Scott Creek Conservation Park
Scott Creek Conservation Park is a haven for bush walkers, nature enthusiasts and history buffs. The ruins of Almanda Mine are reminders of the area's silver and copper mining past, while dense stringybark forests, steep sloped valleys and seasonally flowing creeks provide habitat for more than 125 species of native birds.
- More info about the Park from National Parks South Australia
Are you interested in nature? Native plants? Wildlife? Looking for a break from the hustle and bustle? Want to give something back to the community or Mother Nature? We welcome anyone who wants to come along and see what we do at any of our activities.
A lot of bushland in the hills looks pretty dry and stressed, but this will generally freshen up again very quickly once we receive a bit of rain. There are, however, some benefits from these hot dry spells when it comes to managing the weeds in these bushland areas.
Programme of activities for January and February. Anyone wanting information about the Friends of Scott Creek CP, or wanting to get involved in any of the Friends’ activities, can visit our very informative website www.friendsofscottcreekcp.org.au.
Update following the Annual General Meeting + local award-winning author and zoologist Daniella Clode provided a fascinating talk based on her book The Wasp and the Orchid, the Remarkable Life of Australian Naturalist Edith Coleman.
Does anyone reading our programme of activities wonder what bird banding is? The Friends of Scott Creek CP started its bird banding program in 1993, making it one of the longest running, continuous bird banding programs in the region. One or two weekends each month, a small group of us get together in the park at sunrise to set up five to seven mist nets.
The Natural Resources Management Act 2004 is to be replaced by a new Landscape South Australia Act, and the government is seeking input from the community regarding the reform process. We only have until 15th October to have our say, so I encourage you to do so.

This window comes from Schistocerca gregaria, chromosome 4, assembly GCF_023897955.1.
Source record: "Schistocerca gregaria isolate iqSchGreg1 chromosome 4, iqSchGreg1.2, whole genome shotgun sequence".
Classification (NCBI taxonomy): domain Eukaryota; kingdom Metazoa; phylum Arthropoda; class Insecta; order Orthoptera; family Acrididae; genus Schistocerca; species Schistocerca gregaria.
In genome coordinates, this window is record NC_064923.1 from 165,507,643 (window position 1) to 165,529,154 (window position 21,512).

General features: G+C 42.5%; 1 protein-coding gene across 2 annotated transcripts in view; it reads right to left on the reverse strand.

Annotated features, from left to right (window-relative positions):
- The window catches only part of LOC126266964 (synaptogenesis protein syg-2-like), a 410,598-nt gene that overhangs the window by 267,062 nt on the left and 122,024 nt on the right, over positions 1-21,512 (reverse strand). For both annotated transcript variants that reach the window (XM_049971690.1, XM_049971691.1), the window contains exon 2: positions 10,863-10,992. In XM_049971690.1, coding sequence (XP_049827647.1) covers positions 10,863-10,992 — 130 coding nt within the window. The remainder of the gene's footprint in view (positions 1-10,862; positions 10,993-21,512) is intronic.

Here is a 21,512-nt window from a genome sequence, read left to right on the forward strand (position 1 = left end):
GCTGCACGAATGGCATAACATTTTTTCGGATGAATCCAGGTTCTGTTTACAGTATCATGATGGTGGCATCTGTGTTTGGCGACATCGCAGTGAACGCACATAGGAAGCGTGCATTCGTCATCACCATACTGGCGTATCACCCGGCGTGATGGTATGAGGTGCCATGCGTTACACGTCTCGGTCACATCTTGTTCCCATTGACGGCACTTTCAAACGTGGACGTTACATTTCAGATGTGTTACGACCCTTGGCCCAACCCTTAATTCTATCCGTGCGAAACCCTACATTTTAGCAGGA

Scott Creek Conservation Park has a number of nationally endangered plants and animals inhabiting it, including several populations of the Southern Brown Bandicoot and the Chestnut-rumped Heathwren. It is vital for the survival of these species that work undertaken by the Friends group, protecting and restoring their habitat, continues into the future.
During our Tuesday working bee last month, our Friends group was visited by a film crew from Totally Wild, Network Ten’s national television series aimed at 8-16 year olds. The show covers stories on all sorts of environment and cultural topics in a fun and informative way.
In July 2014 the Friends of Scott Creek commenced the ten year Almanda Project, to restore rare and beautiful native habitat within Scott Creek Conservation Park, with a particular focus on the eight headwater creek systems of the Scott Creek sub-catchment. We hold an Open Day in autumn each year to showcase our progress with the Almanda Project, and this year it will be held on Sunday 6th May.
If you are looking for an opportunity to take meaningful action for nature conservation, come along and join us in this beautiful part of the Adelaide Hills. The group has a wealth of knowledge and experience that we are happy to share with anybody interested in helping out.
I imagine I am not alone in my frustration at driving through the hills and coming across piles of rubbish that someone has snuck out overnight and dumped on the roadside or, worse, tipped over the edge of an embankment so that it is that much more difficult for someone else to retrieve.